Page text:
The qualitative research methods involved detailed interviews with clients and former clients of the PSNP, as well as relevant government staff (community leaders, development agents, community health workers and school staff) in seven communities in southern Ethiopia from two regional states. Given political sensitivities in the country, researcher connections were utilised to select communities for the study. These relationships were pivotal in establishing the trust needed to gain insight that might not otherwise have been shared. Interviews consisted of four group interviews with each community-based government body (in groups of two to six staff members), and 46 key informant interviews with PSNP clients, which were conducted voluntarily and anonymously. A large number of issues were raised by both government staff and community members; this research focused primarily on the common concerns and key discrepancies in the experiences of PSNP clients. Due to regional diversity within Ethiopia, this study was never expected to have great external validity.

Findings

Selection and graduation

Lodging an appeal

Participation

Work commitment

Power tends to corrupt

Discussion

The study authors conclude that the programme has had a large and beneficial impact, but its implementation has been shaped and co-opted to maintain and strengthen political power. Furthermore, the findings challenge donors and practitioners to recognise the ways in which their funding and approaches to programme design are both empowering and disempowering individuals and to better understand the existing political climate in operational environments.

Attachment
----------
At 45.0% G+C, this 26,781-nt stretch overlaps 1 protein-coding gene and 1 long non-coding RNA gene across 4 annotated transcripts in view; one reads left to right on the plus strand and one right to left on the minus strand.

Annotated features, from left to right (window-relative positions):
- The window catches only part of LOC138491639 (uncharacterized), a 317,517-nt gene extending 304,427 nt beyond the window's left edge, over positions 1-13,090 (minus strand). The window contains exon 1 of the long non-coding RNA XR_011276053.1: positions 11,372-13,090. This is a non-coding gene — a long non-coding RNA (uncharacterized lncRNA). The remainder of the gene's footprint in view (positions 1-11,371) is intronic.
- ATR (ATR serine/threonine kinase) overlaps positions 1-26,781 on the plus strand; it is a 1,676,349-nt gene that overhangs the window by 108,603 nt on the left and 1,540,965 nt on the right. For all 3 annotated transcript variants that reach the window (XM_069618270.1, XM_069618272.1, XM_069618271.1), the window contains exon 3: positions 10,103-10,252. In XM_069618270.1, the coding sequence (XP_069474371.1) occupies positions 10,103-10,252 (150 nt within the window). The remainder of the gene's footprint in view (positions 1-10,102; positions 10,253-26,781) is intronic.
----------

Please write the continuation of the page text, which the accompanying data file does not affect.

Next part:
Read more...

*Cochrane, Logan, and Y Tamiru. 2016. Ethiopia’s Productive Safety Net Program: Power, Politics and Practice. Journal of International Development 28 (5): 649–665. doi:10.1002/jid.3234.

 

More like this

FEX: An overview of REST’s implementation of the Productive Safety Net Programme

By The Relief Society of Tigray (REST) Mekelle Team The Relief Society of Tigray (REST) has been in existence in Ethiopia for over 30 years, starting out as a relatively small...

FEX: Emergency Food Security and Livelihoods Project in Amhara and Oromia regions

By Sarah Coll-Black and Matt Hobson Sarah Coll-Black is a Social Protection Specialist working with the World Bank in Ethiopia and Kenya. She has been involved with Ethiopia's...

FEX: Food insecurity and mental health among community health volunteers in Ethiopia

By Sarah Coll-Black and Matt Hobson Sarah Coll-Black is a Social Protection Specialist working with the World Bank in Ethiopia and Kenya. She has been involved with Ethiopia's...

FEX: Integrating Infant and Young Child Feeding and the Productive Safety Net Programme in Ethiopia

By Adèle Fox Adèle Fox is currently based in Concern Worldwide Burundi office as Maternal, Newborn and Child Health Trainee. Adèle completed a Masters in Public Health from...

FEX: REACH OUT food assistance in Uganda

By Peter Paul Igu, Reach Out and Mary Corbett, ENN Peter Paul Igu has been a full-time volunteer with the organisation, Reach Out, since Jan 2002, and is the food programme...

NEX: Keyhole gardens in Ethiopia: A study of the barriers to scale-up

Yohannes Haile is a public health professional working in Ethiopia with Catholic Relief Services. He has a Master's degree in Public Health from Mekele University in...

FEX: Emergency Food Security and Livelihoods Project in Amhara and Oromia regions